Wood Flooring FAQs

What is an 'engineered' wood floor?  Is it real wood?

An engineered wood floor refers to the construction of the floor, it is still made entirely from wood - there are no plastic or resin layers as there are in laminate.  Engineered or cross-ply wooden floors are made up of usually 3 to 5 layers, all laid perpendicular to each other to improve the stability of the floor.  One of the drawbacks of a solid wooden floor is their susceptibility to moisture - over time, the floor may shrink, or the boards may cup.  Engineered floors solve this problem with their layered construction: the top layer is hardwood, followed by intermediate layers of usually plantation timbers such as pine or hevea, plywood may also be used.  The bottom layer is generally pine or spruce.  


Is solid wood flooring better than prefinished engineered wood flooring?

Solid and prefinished wood flooring are equally good; your choice will depend on your individual building and design requirements. Prefinished engineered wood flooring has the following advantages over solid wood flooring:

  • A wider choice of wood species and finishes (brushing, distressing etc)
  • The multi-layer construction is stronger and more dimensionally stable than solid wood, so you can easily use a wider board
  • The factory finished UV-hardened lacquer provides a flawless finish out of the box
  • The floor can be sanded and resurfaced 4-5 times if necessary
  • Quick and easy no mess installation; solid wood requires additional sanding and lacquering
  • Prefinished wood flooring helps to conserve forests by consuming less slow growing timber


What is the difference between plank and 3-strip formats?

Plank is made using a 1820mm or 2200mm long continuous strip of 145mm, 190mm or 220mm wide wood veneer and offers an elegant, clean and more uniform look. 3-strip is made using random short lengths of timber laminated together three wide to form a 190mm wide board. 3-strip has more character because of the variation in colour. It is more affordable and has the advantage of hiding marks especially in the

darker timbers.


What does the grade mean?

Prefinished wood flooring often comes in more than one grade to signify the amount of variation in grain and colour and the number and size of knots. The different grades only describe the appearance of the wood face, not the overall quality of the product For more information on grade, read the article on choosing a wood floor.


The installed wood floor doesn't look like the sample piece I have?

Wood flooring is a natural product, so no two planks are alike.  Before selecting a floor we recommend viewing a few samples (ask your sales representative to show you samples specifically showing the colour and grain variation), and viewing any installation photos that are available.  Remember that a Rustic floor will have more board to board colour variation than a Prime floor, but in a large area this colour variation looks natural.  A skilled installer will work from several packs, blending the floor as it's installed. Planks that don't work in the space - eg are too light or too dark may be used somewhere inconspicuous.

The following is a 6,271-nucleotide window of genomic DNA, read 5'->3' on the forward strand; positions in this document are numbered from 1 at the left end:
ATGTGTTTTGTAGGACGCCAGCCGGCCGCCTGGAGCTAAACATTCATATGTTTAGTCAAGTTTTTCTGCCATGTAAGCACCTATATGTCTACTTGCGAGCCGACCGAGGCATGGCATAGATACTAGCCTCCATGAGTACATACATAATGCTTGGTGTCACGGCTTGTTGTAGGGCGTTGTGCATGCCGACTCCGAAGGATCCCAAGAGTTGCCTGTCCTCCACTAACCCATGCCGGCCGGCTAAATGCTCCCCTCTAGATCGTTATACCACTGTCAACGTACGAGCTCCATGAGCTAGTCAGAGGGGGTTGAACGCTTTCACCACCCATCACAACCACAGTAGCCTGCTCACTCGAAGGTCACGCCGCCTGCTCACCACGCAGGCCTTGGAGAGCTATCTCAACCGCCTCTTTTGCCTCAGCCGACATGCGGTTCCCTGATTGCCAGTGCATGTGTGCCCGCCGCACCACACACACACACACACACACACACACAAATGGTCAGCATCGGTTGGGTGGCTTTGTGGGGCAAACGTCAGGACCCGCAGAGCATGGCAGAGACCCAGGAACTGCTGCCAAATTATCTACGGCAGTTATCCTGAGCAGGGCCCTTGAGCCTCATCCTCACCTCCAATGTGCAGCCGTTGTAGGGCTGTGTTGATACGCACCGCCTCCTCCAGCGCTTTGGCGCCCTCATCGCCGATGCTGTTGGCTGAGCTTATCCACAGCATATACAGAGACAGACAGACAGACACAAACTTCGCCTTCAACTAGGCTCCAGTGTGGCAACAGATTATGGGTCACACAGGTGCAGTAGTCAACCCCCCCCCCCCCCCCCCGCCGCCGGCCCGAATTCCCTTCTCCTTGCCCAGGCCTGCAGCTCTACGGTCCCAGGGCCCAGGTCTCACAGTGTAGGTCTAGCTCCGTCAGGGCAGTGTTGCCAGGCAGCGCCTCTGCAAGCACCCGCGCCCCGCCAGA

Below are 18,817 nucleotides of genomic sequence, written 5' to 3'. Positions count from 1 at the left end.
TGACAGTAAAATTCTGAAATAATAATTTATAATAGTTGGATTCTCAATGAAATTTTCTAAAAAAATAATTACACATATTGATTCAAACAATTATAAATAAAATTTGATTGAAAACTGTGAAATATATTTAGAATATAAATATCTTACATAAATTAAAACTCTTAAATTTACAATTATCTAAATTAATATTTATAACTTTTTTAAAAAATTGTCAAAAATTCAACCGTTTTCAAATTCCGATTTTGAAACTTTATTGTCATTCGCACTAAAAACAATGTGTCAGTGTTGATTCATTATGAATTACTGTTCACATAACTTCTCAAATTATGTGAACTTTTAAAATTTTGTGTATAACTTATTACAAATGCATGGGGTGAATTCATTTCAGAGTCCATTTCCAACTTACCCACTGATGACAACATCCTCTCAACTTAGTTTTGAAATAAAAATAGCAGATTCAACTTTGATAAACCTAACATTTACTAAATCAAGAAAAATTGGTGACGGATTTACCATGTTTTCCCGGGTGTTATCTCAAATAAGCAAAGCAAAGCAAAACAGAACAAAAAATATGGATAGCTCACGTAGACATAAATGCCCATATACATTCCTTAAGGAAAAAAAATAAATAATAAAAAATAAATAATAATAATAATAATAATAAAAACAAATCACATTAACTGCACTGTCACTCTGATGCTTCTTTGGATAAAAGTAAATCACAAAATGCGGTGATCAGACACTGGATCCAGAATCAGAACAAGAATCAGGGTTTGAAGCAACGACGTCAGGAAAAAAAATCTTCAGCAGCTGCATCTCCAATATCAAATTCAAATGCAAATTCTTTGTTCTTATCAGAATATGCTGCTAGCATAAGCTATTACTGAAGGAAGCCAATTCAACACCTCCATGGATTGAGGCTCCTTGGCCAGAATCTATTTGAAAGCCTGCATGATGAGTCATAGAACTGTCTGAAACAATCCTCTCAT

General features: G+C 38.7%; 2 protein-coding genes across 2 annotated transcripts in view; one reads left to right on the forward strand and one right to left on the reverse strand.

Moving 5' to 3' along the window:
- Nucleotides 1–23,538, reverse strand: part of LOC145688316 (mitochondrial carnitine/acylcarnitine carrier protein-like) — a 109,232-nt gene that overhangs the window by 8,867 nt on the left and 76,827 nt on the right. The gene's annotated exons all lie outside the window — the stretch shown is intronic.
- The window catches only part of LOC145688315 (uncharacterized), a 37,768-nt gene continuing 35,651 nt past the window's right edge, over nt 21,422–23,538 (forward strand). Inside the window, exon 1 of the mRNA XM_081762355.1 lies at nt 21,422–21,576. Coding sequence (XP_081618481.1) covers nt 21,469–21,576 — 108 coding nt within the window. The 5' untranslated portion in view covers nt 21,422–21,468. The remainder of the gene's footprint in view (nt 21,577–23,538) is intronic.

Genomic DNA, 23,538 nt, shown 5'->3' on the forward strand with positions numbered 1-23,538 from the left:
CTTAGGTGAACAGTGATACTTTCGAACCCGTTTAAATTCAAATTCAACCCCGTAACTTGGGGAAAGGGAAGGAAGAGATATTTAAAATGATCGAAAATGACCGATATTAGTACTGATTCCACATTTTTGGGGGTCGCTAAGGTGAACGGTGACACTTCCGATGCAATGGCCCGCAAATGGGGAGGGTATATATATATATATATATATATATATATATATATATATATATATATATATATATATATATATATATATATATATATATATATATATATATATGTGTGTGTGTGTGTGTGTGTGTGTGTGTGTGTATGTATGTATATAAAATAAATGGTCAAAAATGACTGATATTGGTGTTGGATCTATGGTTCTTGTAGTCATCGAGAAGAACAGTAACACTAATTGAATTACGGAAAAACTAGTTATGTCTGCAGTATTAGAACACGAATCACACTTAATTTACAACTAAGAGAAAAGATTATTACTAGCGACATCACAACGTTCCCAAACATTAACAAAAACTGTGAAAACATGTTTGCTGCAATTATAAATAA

As well as this the wood changes colour over time, so a newly installed floor will look different from the sample, and then will look different a month after installation, and six months later etc. This isn't noticeable - the change is gradual. The floor will look more uniform the more it ages. 


If the idea of a floor that's going to change over time, or the possibility of colour variation is an issue, then we would suggest a laminate flooring may be more suitable - many now are almost indistinguishable (once installed) from real wood, they are easy to maintain and as a print they don't change colour.


Are wood floors suitable for bathrooms?

We do not recommend wood flooring in bathrooms. Their high levels of moisture and humidity and standing puddles of water can damage wood floors.


Do you recommend under floor heating under wood flooring?

Under floor heating works well with most wood flooring provided it is on a thermostat and limited to a maximum setting of 27°C. The heating system must be a water-borne or self-limiting electrical heating system that provides an even heat over the whole area of the floor. It must be switched off 48 hours before and after the installation of your wood flooring then brought up to temperature gradually over several days.


If my floor gets damaged by an accident, how can it be repaired?

Individual boards can be cut out and replaced provided that spare planks have been saved for such occurrences. Unfortunately we cannot guarantee the ongoing availability of the same size planks as trends in board width and locking systems change regularly, so we always recommend an extra box is purchased.


What is the best cleaning and maintenance programme?  Can I use a steam mop?

A steam mop should definitely NOT be used and any use of one will void your warranty.  This is because wood floors do not like excess moisture.  Wood floors should be swept, vacuumed or dry mopped regularly.  They can be damp mopped as required, with minimal water and a neutral cleaner such as Tarkoclean.  Periodically we recommend Refresher to revive the lacquer on the surface - this is a wipe on, wipe off product that reduces the appearance of micro scratches and restores the floor to its original sheen in worn areas. Review our Maintenance guidelines for detailed information.


Further reading

See each Collection in the Wood Flooring range for more information on the colours available, plus installation and maintenance guidelines.